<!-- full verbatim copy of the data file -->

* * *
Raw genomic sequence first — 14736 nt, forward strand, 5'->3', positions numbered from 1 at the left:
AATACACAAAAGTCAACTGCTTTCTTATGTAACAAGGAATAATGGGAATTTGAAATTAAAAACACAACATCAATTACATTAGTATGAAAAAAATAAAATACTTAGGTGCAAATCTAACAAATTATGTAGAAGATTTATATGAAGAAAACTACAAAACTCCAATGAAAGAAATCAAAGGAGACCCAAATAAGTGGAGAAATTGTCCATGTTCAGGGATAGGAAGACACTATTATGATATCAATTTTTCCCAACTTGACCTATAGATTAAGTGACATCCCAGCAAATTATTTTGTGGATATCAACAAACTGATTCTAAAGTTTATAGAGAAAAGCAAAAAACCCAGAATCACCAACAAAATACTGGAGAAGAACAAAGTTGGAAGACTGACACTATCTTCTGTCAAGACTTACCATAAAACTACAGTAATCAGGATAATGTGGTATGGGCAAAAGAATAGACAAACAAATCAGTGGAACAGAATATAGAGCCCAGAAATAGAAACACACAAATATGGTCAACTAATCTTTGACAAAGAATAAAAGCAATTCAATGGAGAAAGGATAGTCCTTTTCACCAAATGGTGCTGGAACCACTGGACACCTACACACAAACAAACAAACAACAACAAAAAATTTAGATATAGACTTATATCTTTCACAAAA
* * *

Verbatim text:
Raw genomic sequence first — 14736 nt, forward strand, 5'->3', positions numbered from 1 at the left:
AATACACAAAAGTCAACTGCTTTCTTATGTAACAAGGAATAATGGGAATTTGAAATTAAAAACACAACATCAATTACATTAGTATGAAAAAAATAAAATACTTAGGTGCAAATCTAACAAATTATGTAGAAGATTTATATGAAGAAAACTACAAAACTCCAATGAAAGAAATCAAAGGAGACCCAAATAAGTGGAGAAATTGTCCATGTTCAGGGATAGGAAGACACTATTATGATATCAATTTTTCCCAACTTGACCTATAGATTAAGTGACATCCCAGCAAATTATTTTGTGGATATCAACAAACTGATTCTAAAGTTTATAGAGAAAAGCAAAAAACCCAGAATCACCAACAAAATACTGGAGAAGAACAAAGTTGGAAGACTGACACTATCTTCTGTCAAGACTTACCATAAAACTACAGTAATCAGGATAATGTGGTATGGGCAAAAGAATAGACAAACAAATCAGTGGAACAGAATATAGAGCCCAGAAATAGAAACACACAAATATGGTCAACTAATCTTTGACAAAGAATAAAAGCAATTCAATGGAGAAAGGATAGTCCTTTTCACCAAATGGTGCTGGAACCACTGGACACCTACACACAAACAAACAAACAACAACAAAAAATTTAGATATAGACTTATATCTTTCACAAAA